Q: Is my document sent to the AI model?
A: By default, your document is not sent to the AI model (or any other third party). The AI features are completely opt-in, meaning that you have control over whether or not your document is processed by the AI model.
If you choose to use the AI features, only minimal sections of your document are sent for processing. This ensures that your privacy is protected and only the necessary information is shared. For more details on what is sent when using specific AI features, please refer to the next question.
Q: If I work with the AI features, what gets sent?
- Research: When you use the AI research feature, only the note in which you're asking the research question is sent for analysis. This allows the AI model to provide relevant information and suggestions based on the content of your note.
- AI proofreader: If you utilize the AI proofreader, only the specific section that you are proofing will be sent for processing. This ensures that your other content remains private and is not accessed by the AI model.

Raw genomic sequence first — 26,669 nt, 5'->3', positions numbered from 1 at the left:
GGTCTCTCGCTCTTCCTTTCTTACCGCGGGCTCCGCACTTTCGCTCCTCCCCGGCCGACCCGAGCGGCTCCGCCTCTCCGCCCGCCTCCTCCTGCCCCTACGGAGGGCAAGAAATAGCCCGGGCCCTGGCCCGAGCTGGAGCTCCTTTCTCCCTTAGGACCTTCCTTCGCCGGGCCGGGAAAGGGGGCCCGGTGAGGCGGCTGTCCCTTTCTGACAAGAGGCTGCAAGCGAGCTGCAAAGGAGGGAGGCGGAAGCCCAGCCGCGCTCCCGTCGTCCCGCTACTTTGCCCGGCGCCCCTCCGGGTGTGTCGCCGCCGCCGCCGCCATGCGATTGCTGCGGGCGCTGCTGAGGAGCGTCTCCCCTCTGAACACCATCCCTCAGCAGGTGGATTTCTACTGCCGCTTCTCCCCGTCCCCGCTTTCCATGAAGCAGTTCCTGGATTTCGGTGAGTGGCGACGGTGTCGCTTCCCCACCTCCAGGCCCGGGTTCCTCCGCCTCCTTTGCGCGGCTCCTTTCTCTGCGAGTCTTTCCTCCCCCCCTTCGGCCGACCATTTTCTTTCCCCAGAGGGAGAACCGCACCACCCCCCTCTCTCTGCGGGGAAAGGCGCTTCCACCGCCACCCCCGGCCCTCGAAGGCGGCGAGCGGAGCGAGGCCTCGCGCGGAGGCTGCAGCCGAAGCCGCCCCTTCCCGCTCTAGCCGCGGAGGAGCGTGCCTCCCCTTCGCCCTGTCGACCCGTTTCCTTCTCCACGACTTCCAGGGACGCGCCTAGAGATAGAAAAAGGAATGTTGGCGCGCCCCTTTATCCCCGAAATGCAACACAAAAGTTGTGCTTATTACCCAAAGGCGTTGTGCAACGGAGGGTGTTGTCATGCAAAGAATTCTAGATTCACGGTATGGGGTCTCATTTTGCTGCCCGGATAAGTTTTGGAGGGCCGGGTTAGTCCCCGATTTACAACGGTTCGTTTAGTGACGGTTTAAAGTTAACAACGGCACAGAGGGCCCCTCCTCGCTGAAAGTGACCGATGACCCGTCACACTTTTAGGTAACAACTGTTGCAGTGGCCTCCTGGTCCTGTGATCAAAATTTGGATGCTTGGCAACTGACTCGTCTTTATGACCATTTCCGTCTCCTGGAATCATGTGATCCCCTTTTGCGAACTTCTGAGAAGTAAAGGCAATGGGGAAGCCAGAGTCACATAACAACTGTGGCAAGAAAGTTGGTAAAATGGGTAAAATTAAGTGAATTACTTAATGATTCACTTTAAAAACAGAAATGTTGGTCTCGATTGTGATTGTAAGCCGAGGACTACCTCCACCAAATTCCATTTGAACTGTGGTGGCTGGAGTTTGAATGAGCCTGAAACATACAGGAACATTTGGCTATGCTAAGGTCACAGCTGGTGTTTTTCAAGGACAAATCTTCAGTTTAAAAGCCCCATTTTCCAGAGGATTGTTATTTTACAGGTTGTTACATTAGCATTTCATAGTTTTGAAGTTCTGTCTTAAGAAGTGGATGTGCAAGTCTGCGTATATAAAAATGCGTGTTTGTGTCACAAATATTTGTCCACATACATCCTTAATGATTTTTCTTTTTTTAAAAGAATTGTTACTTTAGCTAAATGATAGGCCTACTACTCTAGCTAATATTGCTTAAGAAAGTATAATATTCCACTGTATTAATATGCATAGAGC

- AI comments: When using AI comments, only the paragraphs in which you've highlighted text will be sent to the AI model, along with the title of the document. The rest of your document remains confidential.
- AI tone adjustments: If you make use of AI tone adjustments, only the paragraph that requires adjustment will be sent to the AI model. Your other content remains private and is not shared.
Q: What model is used?
A: We use Chat GPT 4.0 or, in some cases, Chat GPT 3.5 as the underlying AI models for our features. These models are designed to provide advanced natural language processing capabilities and assist users in various tasks.
Q: Can the information provided by the model be trusted?
A: It's important to note that the AI model is a “research preview”. While it can serve as a valuable starting point for your work, it's essential to independently verify the information provided by the model. These AI models can sometimes generate incorrect or misleading information, which is known as "hallucinations." Ongoing research and development efforts are being undertaken to mitigate these issues and improve the reliability of the model's output.